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Discussion Starter #1
Jaak if you are out there you may be able to answer this:

I am looking at the schematic for the connection between the head unit and the Bose amp. I have heard you make references to these lines being balanced. From the schematic it would appear that this is the case. Have you ever tested the lines to see if the lines marked (-) are actually inverted signals of the (+) lines. I was wondering if the (-) lines could be ground lines and the shield around the bundle is just a redundant shield. I have seen this done on VW's. I am looking to replace the Bose amp. If they are balanced then that means I am going to have to construct something from op-amps to convert the signal, unless of course you have a simple solution to offer. I saw the cable that dookie used for his conversion but I would like to use a more cost effective approach. Any suggestions? Sorry I started a thread for this but I was not allowed to message you directly. Anyway someone else might get something good out of this.
 

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Hi Generator,

I wonder why you can't PM me? Weird... I'll have to go check the settings again. You can also email me at muran0 @ rogers . com without the spaces...

There's three ways I can think of to convert the signal. One is Opamps as you suggest and this would be the most efficient and flattest way.

Another is using an audio transformer, but it would have to be a high quality one so you don't lose the lower frequencies and you still keep it reasonably flat.

The other way is to feed the pair of wires into a resistive divider which is really not the best way, but would work. There would be signal loss, that you might be able to overcome with the gain control on the input of the amp. It's ugly and may be noisy, but you might even be able to get away with a couple of 4k7 resistors off the balanced pair, with one going to ground and the other going to your input. If the gain is too low, you could perhaps take it down to around 1K. My concern is keeping the Bose from driving into a short. The input impedance of your amp would become part of the resistive divider.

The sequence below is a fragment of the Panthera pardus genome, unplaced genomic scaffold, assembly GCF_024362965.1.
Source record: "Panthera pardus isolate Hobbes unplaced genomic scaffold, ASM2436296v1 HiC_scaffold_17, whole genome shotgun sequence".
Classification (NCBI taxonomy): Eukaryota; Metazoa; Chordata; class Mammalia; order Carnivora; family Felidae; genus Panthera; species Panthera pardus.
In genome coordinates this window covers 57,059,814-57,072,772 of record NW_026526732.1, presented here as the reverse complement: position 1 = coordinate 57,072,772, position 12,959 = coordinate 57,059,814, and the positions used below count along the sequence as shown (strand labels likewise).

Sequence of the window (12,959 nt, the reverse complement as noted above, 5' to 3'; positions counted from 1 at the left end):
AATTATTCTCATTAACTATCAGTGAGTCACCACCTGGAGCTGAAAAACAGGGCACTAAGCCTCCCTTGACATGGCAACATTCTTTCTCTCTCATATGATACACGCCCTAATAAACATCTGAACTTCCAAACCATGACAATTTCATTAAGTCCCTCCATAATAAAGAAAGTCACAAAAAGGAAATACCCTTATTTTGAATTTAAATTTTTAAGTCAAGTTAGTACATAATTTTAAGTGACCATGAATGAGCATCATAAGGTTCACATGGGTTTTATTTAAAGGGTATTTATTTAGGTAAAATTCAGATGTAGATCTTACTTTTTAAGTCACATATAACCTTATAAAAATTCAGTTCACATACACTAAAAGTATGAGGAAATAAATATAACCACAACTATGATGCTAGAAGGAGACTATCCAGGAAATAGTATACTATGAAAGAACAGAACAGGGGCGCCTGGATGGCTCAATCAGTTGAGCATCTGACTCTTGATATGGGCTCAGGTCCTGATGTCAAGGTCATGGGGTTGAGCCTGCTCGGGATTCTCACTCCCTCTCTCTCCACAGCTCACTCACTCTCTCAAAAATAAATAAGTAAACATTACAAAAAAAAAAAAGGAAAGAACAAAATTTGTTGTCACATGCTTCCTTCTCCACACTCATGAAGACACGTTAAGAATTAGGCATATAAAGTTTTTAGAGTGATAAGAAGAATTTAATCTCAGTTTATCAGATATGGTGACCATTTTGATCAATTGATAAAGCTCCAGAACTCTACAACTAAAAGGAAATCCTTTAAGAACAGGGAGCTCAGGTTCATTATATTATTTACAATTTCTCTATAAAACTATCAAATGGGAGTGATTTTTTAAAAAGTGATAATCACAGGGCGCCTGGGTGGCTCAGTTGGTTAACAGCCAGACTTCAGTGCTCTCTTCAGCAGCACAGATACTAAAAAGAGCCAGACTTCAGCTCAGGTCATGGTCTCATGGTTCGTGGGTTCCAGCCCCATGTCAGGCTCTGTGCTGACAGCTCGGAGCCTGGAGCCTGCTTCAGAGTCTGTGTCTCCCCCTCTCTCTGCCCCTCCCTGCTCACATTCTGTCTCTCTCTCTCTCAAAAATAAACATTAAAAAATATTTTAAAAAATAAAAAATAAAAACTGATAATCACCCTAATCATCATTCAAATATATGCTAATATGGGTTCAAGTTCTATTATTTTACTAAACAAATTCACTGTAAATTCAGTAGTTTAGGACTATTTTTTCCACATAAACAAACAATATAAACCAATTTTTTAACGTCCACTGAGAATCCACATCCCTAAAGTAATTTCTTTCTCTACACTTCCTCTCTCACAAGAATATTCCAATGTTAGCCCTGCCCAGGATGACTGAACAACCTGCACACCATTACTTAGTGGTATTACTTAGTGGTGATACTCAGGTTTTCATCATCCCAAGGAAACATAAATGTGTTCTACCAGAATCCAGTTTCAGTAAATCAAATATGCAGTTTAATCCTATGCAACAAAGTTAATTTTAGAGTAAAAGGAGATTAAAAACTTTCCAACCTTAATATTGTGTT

I wince just thinking about doing it this way, but it might actually work OK, in spite of being a bit ugly.

If someone makes a reasonably priced decent converter, that would be the best solution for the least amount of hassle.

Hmmm... The more I think about it, the more the op amps make sense. It's so much easier to go from balanced to unbalanced with an op amp, then the other way.

And the cost would be very small. You do have to build the circuit however.

Using an 8 pin DIP packaged dual op amp that's got excellant frequency response with a few resistors and it would be done. If you wanted to eliminate DC offsets that might (but shouldn't) be present, a few coupling caps would be needed.
 

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Did a quick google search and found a good article from Electronic Musician, on building a circuit for this. Unfortunately, they don't show the pictures, which is really annoying!

http://emusician.com/ar/emusic_build_em_level/
 

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Discussion Starter #4
Thanks Jaak:

I started looking into building a set-up from op amps but I found that the really high quality op amps require weird input voltages and some require plus and minus supplies. I am not building a special power supply for this project as it will only be another source of possible noise. The single supply op amps out there had some issues with the audio spectrum (linearity perhaps). I will still look around. I think Maax may have a good one. While I was browsing around though I found these guys who make line converters especially for BOSE setups. Appparently Bose has to do everything different. They have lower than normal feed/output from the head unit to their amps. Could be a problem if someone is not aware of this. Gains would have to be set excessively high on outboard amps to compensate. (I remember someone posting a question about why he had so much background noise in his setup) Here is a link if anyone is interested.

SOUNDGATE LINK
 

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Yes, op amps need a split supply, so that is more circuitry that would have to be done. If done correctly, it would be quieter than the Murano's supply, but it's the hassle factor.

I remember the noise thread and while it's a concern, there's something wrong in that setup that's causing the noise. There shouldn't be any noise issues off balanced lines if the circuitry is designed and installed properly. The whole point of balanced complementary lines is that any common mode noise (What's not the desired signal) will be cancelled out.

I agree, the least amount of trouble to buy something, and unless it was grossly overpriced, that's what I'd be doing.
 
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